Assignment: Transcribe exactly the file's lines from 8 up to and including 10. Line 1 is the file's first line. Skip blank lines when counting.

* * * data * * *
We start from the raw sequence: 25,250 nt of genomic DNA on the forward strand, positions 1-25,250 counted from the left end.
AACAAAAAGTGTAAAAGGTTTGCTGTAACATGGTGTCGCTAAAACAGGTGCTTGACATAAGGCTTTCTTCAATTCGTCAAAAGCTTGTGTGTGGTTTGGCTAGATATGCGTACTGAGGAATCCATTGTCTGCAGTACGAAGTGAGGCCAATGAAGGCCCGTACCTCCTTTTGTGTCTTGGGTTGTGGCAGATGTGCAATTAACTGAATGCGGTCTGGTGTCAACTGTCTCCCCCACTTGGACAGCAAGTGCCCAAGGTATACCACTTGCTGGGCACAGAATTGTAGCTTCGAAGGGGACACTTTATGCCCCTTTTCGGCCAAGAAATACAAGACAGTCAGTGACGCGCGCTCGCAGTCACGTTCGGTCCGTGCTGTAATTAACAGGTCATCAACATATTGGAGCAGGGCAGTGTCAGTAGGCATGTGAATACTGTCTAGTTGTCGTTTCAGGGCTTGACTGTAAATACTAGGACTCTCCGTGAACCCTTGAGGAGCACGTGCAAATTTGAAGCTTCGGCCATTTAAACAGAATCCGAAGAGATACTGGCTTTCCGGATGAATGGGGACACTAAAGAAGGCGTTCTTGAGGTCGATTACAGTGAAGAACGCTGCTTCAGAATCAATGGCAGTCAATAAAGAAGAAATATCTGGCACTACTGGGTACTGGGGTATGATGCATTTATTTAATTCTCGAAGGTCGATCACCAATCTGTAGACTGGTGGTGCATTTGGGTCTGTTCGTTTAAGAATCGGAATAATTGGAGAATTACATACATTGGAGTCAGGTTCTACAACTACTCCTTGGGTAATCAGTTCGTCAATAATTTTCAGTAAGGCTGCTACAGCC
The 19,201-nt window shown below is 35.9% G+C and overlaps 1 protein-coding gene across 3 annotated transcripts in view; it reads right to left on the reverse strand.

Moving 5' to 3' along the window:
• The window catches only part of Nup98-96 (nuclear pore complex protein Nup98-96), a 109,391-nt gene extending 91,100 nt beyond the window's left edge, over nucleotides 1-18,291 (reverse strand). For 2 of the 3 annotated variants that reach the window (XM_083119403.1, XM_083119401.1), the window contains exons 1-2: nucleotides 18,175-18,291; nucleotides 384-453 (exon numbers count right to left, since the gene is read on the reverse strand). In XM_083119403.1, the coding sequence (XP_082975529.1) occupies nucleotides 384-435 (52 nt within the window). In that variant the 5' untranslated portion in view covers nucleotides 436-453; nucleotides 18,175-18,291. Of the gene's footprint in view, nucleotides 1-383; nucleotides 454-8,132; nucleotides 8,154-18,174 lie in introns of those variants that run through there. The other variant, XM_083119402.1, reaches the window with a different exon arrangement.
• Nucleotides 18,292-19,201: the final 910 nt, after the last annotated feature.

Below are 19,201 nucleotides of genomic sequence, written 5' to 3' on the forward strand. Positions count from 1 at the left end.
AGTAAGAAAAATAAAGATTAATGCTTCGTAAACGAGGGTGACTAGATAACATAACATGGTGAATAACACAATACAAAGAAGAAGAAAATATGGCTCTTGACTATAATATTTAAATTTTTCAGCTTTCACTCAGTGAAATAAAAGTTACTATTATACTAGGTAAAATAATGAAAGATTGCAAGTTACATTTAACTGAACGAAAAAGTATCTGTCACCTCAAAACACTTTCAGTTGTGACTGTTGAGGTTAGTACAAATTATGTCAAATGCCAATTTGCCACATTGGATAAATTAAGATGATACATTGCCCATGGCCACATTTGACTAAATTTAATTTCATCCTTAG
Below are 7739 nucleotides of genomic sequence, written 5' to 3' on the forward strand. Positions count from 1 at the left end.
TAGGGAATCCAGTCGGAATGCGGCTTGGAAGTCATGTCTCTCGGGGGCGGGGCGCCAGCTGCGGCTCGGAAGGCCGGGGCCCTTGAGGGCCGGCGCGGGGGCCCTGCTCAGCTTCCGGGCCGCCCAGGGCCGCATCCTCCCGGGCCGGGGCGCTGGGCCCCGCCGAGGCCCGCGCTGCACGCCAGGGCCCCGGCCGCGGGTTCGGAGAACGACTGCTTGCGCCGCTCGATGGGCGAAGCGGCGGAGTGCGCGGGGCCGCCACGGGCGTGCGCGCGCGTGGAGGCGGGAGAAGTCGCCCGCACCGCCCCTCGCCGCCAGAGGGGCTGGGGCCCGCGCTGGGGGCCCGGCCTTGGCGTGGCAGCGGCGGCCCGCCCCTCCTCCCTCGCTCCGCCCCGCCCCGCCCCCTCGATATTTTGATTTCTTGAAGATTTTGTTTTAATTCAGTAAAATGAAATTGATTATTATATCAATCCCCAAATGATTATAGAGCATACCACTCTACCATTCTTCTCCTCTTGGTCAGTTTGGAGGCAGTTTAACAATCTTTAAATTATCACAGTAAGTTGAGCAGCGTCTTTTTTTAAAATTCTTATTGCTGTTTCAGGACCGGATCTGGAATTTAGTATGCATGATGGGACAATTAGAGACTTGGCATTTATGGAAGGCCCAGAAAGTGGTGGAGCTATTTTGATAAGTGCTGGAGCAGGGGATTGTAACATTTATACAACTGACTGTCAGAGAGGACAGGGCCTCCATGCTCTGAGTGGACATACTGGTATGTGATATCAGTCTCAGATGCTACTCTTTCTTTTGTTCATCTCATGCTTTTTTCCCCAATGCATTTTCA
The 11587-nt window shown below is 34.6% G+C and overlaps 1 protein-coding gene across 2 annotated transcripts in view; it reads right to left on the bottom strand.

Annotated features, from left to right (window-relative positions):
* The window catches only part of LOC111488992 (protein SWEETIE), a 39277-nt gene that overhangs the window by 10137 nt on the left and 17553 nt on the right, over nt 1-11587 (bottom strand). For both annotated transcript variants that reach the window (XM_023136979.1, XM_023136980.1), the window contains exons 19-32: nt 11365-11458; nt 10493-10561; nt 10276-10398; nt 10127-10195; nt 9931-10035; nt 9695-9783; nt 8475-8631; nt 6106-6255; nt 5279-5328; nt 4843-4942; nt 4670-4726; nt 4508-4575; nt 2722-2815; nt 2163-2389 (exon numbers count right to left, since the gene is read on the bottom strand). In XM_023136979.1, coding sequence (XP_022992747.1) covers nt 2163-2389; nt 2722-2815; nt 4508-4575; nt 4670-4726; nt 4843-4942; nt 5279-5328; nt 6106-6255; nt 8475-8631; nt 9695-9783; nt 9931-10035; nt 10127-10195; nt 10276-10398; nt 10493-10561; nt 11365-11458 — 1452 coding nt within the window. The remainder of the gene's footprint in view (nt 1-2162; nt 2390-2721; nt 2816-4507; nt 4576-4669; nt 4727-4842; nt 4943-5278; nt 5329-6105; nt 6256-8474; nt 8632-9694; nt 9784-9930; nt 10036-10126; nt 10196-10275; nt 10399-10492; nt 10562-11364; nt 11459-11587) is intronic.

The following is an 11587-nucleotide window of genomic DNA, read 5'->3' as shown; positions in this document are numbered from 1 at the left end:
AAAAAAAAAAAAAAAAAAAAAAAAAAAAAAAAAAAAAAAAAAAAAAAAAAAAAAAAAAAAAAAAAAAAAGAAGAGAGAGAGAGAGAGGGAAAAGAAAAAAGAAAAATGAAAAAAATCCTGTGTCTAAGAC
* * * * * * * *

AGTAAGAAAAATAAAGATTAATGCTTCGTAAACGAGGGTGACTAGATAACATAACATGGTGAATAACACAATACAAAGAAGAAGAAAATATGGCTCTTGACTATAATATTTAAATTTTTCAGCTTTCACTCAGTGAAATAAAAGTTACTATTATACTAGGTAAAATAATGAAAGATTGCAAGTTACATTTAACTGAACGAAAAAGTATCTGTCACCTCAAAACACTTTCAGTTGTGACTGTTGAGGTTAGTACAAATTATGTCAAATGCCAATTTGCCACATTGGATAAATTAAGATGATACATTGCCCATGGCCACATTTGACTAAATTTAATTTCATCCTTAG
Below are 7739 nucleotides of genomic sequence, written 5' to 3' on the forward strand. Positions count from 1 at the left end.
TAGGGAATCCAGTCGGAATGCGGCTTGGAAGTCATGTCTCTCGGGGGCGGGGCGCCAGCTGCGGCTCGGAAGGCCGGGGCCCTTGAGGGCCGGCGCGGGGGCCCTGCTCAGCTTCCGGGCCGCCCAGGGCCGCATCCTCCCGGGCCGGGGCGCTGGGCCCCGCCGAGGCCCGCGCTGCACGCCAGGGCCCCGGCCGCGGGTTCGGAGAACGACTGCTTGCGCCGCTCGATGGGCGAAGCGGCGGAGTGCGCGGGGCCGCCACGGGCGTGCGCGCGCGTGGAGGCGGGAGAAGTCGCCCGCACCGCCCCTCGCCGCCAGAGGGGCTGGGGCCCGCGCTGGGGGCCCGGCCTTGGCGTGGCAGCGGCGGCCCGCCCCTCCTCCCTCGCTCCGCCCCGCCCCGCCCCCTCGATATTTTGATTTCTTGAAGATTTTGTTTTAATTCAGTAAAATGAAATTGATTATTATATCAATCCCCAAATGATTATAGAGCATACCACTCTACCATTCTTCTCCTCTTGGTCAGTTTGGAGGCAGTTTAACAATCTTTAAATTATCACAGTAAGTTGAGCAGCGTCTTTTTTTAAAATTCTTATTGCTGTTTCAGGACCGGATCTGGAATTTAGTATGCATGATGGGACAATTAGAGACTTGGCATTTATGGAAGGCCCAGAAAGTGGTGGAGCTATTTTGATAAGTGCTGGAGCAGGGGATTGTAACATTTATACAACTGACTGTCAGAGAGGACAGGGCCTCCATGCTCTGAGTGGACATACTGGTATGTGATATCAGTCTCAGATGCTACTCTTTCTTTTGTTCATCTCATGCTTTTTTCCCCAATGCATTTTCA